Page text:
Cement that generates electricity on contact

By Mike Hayes01 December 2021

Researchers announce development of eco-friendly structural material that harvests energy

A team of researchers in South Korea have developed a cement-based building material that can generate and store electricity through contact.

Smart City Credit Adobe Image

The cement-based conductive composite (CBC) contains carbon fibres with the ability to act as triboelectric nanogenerators (TENG), able to ‘harvest’ energy from things like human motion (footsteps) or the impact forces of wind and rain.

Research teams from Incheon National University, Kyung Hee University and Korea University, who jointly developed the material, say CBC has the potential to reduce the carbon emissions of buildings and save energy.

Under test conditions, it was found that a 1% volume of conductive fibres within the cement mixture gives it optimal electrical properties while retaining the physical properties required for use as a building material.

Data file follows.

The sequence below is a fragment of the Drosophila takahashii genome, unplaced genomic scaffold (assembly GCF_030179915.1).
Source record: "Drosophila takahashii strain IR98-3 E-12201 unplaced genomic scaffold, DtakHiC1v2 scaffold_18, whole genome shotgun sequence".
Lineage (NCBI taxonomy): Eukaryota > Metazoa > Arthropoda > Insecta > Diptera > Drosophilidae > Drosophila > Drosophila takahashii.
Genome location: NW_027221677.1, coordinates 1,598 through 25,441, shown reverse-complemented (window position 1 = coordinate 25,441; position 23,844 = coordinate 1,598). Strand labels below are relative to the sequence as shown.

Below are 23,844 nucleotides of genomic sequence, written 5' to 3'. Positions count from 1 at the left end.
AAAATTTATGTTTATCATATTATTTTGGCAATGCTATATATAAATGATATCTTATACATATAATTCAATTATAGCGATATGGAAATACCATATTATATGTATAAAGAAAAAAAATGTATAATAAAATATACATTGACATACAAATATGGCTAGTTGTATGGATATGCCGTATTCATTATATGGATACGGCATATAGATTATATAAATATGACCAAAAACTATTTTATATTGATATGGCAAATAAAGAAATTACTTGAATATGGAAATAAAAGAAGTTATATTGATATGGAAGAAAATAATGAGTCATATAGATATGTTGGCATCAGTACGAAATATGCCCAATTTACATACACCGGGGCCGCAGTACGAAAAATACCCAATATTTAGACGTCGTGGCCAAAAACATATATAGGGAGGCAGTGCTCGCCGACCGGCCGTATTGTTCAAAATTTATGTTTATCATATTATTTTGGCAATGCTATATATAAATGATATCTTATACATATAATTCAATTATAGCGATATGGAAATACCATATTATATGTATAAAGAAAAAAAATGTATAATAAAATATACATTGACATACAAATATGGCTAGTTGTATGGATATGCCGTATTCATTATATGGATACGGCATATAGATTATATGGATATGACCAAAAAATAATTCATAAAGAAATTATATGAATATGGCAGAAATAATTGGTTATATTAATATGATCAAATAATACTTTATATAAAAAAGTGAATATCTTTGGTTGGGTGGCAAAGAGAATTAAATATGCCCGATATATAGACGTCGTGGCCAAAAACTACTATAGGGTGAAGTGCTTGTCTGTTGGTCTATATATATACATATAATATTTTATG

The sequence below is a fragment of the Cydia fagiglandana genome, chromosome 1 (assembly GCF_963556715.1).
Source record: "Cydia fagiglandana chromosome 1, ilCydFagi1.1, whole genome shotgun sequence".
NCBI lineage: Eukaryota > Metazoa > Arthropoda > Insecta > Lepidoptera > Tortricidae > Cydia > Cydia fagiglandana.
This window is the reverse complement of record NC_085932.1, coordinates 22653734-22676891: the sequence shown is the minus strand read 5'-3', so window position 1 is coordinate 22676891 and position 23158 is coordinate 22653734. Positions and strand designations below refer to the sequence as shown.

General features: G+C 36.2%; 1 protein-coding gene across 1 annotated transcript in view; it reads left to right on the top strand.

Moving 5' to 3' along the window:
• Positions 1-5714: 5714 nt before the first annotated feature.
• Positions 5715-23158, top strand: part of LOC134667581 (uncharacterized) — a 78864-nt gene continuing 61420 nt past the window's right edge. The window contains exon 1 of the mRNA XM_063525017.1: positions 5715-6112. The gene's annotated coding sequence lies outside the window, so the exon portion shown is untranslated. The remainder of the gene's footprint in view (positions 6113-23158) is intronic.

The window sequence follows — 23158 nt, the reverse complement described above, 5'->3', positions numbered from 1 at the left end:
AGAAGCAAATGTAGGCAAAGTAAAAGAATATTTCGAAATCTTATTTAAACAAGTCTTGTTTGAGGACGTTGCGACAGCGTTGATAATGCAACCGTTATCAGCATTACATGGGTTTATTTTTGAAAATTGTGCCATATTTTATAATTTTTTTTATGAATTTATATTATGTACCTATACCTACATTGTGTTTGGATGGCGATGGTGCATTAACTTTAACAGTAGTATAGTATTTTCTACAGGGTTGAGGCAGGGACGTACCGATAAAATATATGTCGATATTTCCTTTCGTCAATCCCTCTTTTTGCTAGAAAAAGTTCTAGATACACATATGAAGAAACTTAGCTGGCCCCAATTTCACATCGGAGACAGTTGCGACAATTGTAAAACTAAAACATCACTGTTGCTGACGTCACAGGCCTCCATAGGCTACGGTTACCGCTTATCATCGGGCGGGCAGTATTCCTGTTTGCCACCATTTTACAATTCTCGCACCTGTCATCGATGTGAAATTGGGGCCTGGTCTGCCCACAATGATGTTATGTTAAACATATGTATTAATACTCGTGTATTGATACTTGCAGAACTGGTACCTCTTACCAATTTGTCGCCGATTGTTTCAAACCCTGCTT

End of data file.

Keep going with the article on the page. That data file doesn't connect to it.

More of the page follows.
Seung-Jung Lee, a professor in the university’s Department of Civil and Environmental Engineering, told the science journal Nano Energy, “We wanted to develop a structural energy material that could be used to build net-zero energy structures that use and produce their own electricity.

“Our ultimate goal was to develop materials that made the lives of people better and did not need any extra energy to save the planet. And we expect that the findings from this study can be used to expand the applicability of CBC as an all-in-one energy material for net-zero energy structures.”

Delivered directly to your inbox, World Construction Week Newsletter features the pick of the breaking news stories, product launches, show reports and more from KHL's world-class editorial team.
Longer Reads
Can machine learning help mend the contracting system?
How artificial intelligence can help contractors more accurately estimate the length and cost of construction projects
Investing in workforce wearables on construction sites
Exoskeletons can increase worker productivity and comfort, but there are issues to be avoided 
Does engineering design matter for Asia’s future infrastructure investments?
Asia’s future infrastructure is facing increasing scrutiny of its sustainability, constructability, bankability, and resilience
Andy Brown Editor, International Construction Tel: +44 (0) 1892 786 224 E-mail: andy.brown@khl.com
Simon Kelly Sales Manager Tel: +44 (0) 1892 786 223 E-mail: simon.kelly@khl.com